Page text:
A victory in today’s (Tuesday, Feb. 28) Michigan primary by Rick Santorum could mean the end of the line for Mitt Romney in his bid for the GOP nomination for president, said two Ferris State University Political Science professors.
As voters head to the polls to decide between Romney, a Michigan native whose father served as governor, and his current top challenger, Ferris professors agree that the stakes are high.
“If Romney loses, especially by a sizable margin, he’s in big trouble,” said Donald Roy, an associate professor of Political Science who has taught at Ferris for 23 years. “This is a big state. He needs a win.”
Former House speaker Newt Gingrich and Texas Congressman Ron Paul also are seeking the nomination, but the race between Romney, a former Massachusetts governor, and Santorum, a former Pennsylvania senator, appears to be the one to watch. Recent polls show that the vote could go either way.
“It’s a tossup – we’ll see,” said Professor Richard Griffin, who has taught at Ferris for 22 years. “It’s sort of surprising, because Romney was so far out front at one time, but the conservative wing of the Republican party – the Tea Party movement – has been looking for a candidate to focus on and right now it’s Santorum.”
The battle for the best candidate to take on President Barack Obama in November has been “confusing” for Republican voters, Roy said.
“This race has hurt the Republican party,” he said. “The candidates have been beating each other up … instead of seriously addressing issues appealing to voters.”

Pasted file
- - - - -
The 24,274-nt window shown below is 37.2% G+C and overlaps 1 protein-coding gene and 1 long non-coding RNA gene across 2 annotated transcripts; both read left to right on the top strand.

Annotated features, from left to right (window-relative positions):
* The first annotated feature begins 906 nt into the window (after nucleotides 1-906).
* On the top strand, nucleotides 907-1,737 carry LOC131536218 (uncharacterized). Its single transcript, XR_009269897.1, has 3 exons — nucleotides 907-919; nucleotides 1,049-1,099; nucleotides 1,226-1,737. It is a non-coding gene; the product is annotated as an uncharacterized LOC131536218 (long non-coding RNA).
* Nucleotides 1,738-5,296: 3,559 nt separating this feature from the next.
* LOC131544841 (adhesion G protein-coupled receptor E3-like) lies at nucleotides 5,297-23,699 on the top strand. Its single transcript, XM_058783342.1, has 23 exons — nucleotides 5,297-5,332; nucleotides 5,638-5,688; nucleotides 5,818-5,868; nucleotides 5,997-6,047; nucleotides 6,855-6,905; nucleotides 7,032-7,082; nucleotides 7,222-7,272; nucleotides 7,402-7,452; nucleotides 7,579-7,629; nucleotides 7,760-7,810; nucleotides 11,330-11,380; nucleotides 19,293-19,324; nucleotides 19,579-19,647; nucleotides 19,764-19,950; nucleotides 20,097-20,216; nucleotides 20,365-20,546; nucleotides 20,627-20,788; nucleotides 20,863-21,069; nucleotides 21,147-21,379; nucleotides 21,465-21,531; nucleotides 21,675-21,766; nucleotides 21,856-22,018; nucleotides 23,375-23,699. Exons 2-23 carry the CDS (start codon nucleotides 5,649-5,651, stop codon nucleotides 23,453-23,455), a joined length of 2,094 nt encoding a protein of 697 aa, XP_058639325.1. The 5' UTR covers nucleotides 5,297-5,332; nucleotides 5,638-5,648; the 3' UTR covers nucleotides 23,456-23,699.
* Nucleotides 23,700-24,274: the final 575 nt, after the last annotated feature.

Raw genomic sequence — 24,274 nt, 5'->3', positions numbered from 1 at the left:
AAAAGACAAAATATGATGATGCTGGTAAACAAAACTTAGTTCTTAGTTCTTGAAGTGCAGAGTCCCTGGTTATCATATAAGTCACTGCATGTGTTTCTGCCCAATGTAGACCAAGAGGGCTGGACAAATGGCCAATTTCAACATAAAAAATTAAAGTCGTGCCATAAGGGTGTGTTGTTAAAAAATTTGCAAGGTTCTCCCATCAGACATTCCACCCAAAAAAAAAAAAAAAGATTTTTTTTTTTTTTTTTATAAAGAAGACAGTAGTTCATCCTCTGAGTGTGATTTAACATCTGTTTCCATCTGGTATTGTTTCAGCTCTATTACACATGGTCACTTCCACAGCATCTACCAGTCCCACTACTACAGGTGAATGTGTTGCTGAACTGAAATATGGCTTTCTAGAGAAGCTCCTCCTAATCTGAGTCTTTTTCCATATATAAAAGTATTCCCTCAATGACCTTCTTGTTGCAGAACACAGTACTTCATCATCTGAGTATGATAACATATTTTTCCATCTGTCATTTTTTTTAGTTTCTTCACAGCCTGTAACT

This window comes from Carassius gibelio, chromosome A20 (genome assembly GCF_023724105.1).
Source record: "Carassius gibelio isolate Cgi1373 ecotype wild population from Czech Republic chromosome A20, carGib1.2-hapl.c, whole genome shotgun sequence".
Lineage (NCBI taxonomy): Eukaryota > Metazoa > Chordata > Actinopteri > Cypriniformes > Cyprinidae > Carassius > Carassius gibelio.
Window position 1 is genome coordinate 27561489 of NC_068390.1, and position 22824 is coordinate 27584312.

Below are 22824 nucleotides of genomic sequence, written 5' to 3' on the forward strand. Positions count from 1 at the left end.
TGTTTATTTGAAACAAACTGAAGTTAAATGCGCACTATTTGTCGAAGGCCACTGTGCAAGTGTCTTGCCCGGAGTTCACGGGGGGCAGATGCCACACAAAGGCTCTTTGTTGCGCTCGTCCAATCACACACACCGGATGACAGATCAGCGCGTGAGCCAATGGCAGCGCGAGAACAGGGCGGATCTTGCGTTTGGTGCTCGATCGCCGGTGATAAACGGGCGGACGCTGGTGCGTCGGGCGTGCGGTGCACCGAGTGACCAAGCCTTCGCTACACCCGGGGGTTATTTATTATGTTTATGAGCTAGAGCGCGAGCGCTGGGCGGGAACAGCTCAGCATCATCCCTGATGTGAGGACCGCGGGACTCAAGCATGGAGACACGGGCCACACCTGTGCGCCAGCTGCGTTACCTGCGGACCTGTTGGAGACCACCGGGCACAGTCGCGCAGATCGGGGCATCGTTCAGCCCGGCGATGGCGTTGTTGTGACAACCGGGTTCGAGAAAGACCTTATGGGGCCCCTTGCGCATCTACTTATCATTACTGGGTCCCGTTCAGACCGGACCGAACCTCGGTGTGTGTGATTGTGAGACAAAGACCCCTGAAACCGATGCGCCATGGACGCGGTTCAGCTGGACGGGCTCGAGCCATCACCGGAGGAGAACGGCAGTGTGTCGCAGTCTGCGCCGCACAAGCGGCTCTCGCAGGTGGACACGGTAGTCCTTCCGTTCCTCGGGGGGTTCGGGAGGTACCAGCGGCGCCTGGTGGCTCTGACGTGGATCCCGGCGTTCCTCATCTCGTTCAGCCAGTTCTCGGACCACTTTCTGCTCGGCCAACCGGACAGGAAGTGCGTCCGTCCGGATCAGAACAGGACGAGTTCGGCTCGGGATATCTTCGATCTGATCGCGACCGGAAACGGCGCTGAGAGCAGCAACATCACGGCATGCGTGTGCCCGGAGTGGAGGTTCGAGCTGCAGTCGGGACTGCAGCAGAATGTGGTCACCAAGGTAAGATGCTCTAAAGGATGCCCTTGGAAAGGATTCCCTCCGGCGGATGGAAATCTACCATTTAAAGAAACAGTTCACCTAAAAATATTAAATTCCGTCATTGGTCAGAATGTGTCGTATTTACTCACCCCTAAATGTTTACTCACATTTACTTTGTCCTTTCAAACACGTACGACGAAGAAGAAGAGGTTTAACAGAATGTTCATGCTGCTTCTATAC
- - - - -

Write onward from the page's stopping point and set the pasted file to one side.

In Michigan, the main issue for voters is job creation, both professors agreed. But the campaign’s focus has drifted away from that, Griffin said.
“Romney is trying to focus on the economy, but the Tea Party is effectively pulling the campaign away from economic issues and pulling it into social, lifestyle, issues,” Griffin said. “That allows Santorum to capture that wing of the Republican Party. Whether it’s enough for him to get the nomination for the general election, I don’t know.”
Besides Michigan’s 30 delegates, also at stake today are 29 in Arizona. But Romney and Santorum have focused on winning Michigan.
“Romney knows he can’t lose Michigan,” Griffin said.
The campaign has been “depressing” for Roy, who said the focus should more seriously address issues such as job creation.
“Is it credible to believe that more tax cuts and cutting regulations will work? The Republicans say yes. Or, is it credible to believe that government programs and this Social Security tax holiday (putting more money in the pockets of people to stimulate demand) will work? The Democrats argue this way,” he said.
Obamacare will be controversial, and, in general, skepticism about Congress and its failure to reach decisions are issues, he said. But what concerns Roy is that people will vote for who they feel more comfortable with – “personality contests, in effect, and not hard issues.”
“People are so negative about politics that perhaps we will just see a drop of 5 to 10 percent in voting,” Roy said. “The bloom is off the rose called Obama and people just tend to believe that there are no real choices. How exactly do you vote against politicians and vote for a politician?”